MICHELLE POPE, Ph.D., is Presidential Fellow to Texas State University President Denise M. Trauth and a Health, Physical Education, and Recreation professor.

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4 thoughts on “» Chamber of Commerce Blog: The economics of early childhood education

  1. Thanks Michelle. That’s a topic we too often sweep under the rug. I confess I get defensive when I see statistics that cast Texas in such a poor light. I wonder about the correlation between immigration of non-english speakers and the statistics you site. How does California compare for example in some of those areas? It’s time we quit dancing around that reality and speak freely about it.

  2. There’s no way to cast our district in a great light with the figures, stats, and the history of underachievement that we have. We don’t need to get the word out. What we need is to light a fire under the butts of these teachers and students!

    Here are some of the reasons why the current system doesn’t work…..

    – no student accountability in schools. Try the high school. Any reason why there are over 100 security cameras, 4 cops on duty there, and no one can seem to know when someone leaves campus?

    – class sizes are too large

    – no institution of a performance oriented personnel system designed to get good, leadership oriented folks in these teaching positions. Ever wonder why the strict grade school teacher you probably had growing up seems to have been replaced by the tattoo-ridden, dope smoking underachievers we see today? Why is it that to get a good teacher in this district, you have to find someone over 40?

    – today’s educators (not all of them) aren’t your forward thinking, innovative, instructors. Most barely get by, don’t lead by example, and they’re hiding from the powers that be in an old, outdated system designed to reward people for a lack of performance. These folks aren’t going to be curing cancer anytime soon.

    – no ability to hold students accountable and leave them behind if they can’t seem to get with the program. We need burger flippers out there too, and underachieving students certainly fit that bill!

    – teachers today seem to want to be the student’s friend. That doesn’t work. Respect goes out the window and the lack of student performance follows closely behind.

    All of this coupled with the fact that everyone blames the teacher without student accountability, so no wonder the apathy exists.

    Wait until all districts have to report accountability measures the same way, then watch the scramble as SMCISD tries to explain why 1/3 of all students who DO graduate, graduate from some sort of alternative program. Add to that, the dropout rate, and I’d bet a little more than 1/2 of the students here graduate from the normal, 4-year, public program most of us graduated from in the past. It’s a joke.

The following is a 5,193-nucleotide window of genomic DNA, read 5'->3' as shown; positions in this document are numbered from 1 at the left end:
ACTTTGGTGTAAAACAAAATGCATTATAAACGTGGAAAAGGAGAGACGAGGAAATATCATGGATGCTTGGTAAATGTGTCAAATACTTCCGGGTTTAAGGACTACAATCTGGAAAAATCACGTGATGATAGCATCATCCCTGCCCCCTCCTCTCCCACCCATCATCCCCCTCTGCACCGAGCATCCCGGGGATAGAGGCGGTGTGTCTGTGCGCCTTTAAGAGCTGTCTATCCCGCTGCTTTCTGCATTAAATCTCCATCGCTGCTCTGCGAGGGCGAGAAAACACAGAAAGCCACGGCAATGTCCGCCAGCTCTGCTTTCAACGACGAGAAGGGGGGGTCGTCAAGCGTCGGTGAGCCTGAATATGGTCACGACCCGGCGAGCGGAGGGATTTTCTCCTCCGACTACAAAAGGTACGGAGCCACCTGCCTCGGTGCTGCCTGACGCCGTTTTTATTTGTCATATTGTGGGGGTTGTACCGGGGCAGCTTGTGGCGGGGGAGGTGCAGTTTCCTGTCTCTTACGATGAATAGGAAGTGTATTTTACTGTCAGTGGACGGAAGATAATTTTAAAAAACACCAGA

And hey, anyone ever wonder where all the anglo kids are? Trey Wimberley, New Braunfels, Kyle, and Geronimo. Why aren’t they going to school here? Makes you go “hmmmmmmmmmmmmmmm?”

    The school system here sucks and it really pisses me off, if you couldn’t tell.

  3. Amy,

    I can’t say that I agree with all of your comments, but it is refreshing to hear other voices demanding better from our school system.

    We are doing a terrible disservice to these kids and to our community as a whole by allowing these substandard results to stand and even allowing some (including board members) to tout them as something to be proud of.

    Not only are our graduation rates appalling, the number of graduates who are not prepared for college and unlikely to be admitted anywhere (if they even bother to apply) is ridiculous.

  4. These are exactly the types of discussions we need more of. These conversations are what will move people to get excited one way or another.

    Our recent school board elections were a perfect representation of our apathy. Bless all of the candidates for getting off their duff and getting involved, but the public turnout was pathetic.

    I am a firm believer that you get the government you deserve (local and national.)

    It’s easy to point and call names, but it takes effort to make changes – even if that effort is simply informing yourself about the candidates and casting a ballot.

    Next time someone complains about the school district – ask them who they voted for and why. If they can’t give you a quick, intelligent answer its because they would rather complain than do something.

    Thank you Amy for pointing out you opinions and getting the ball rolling.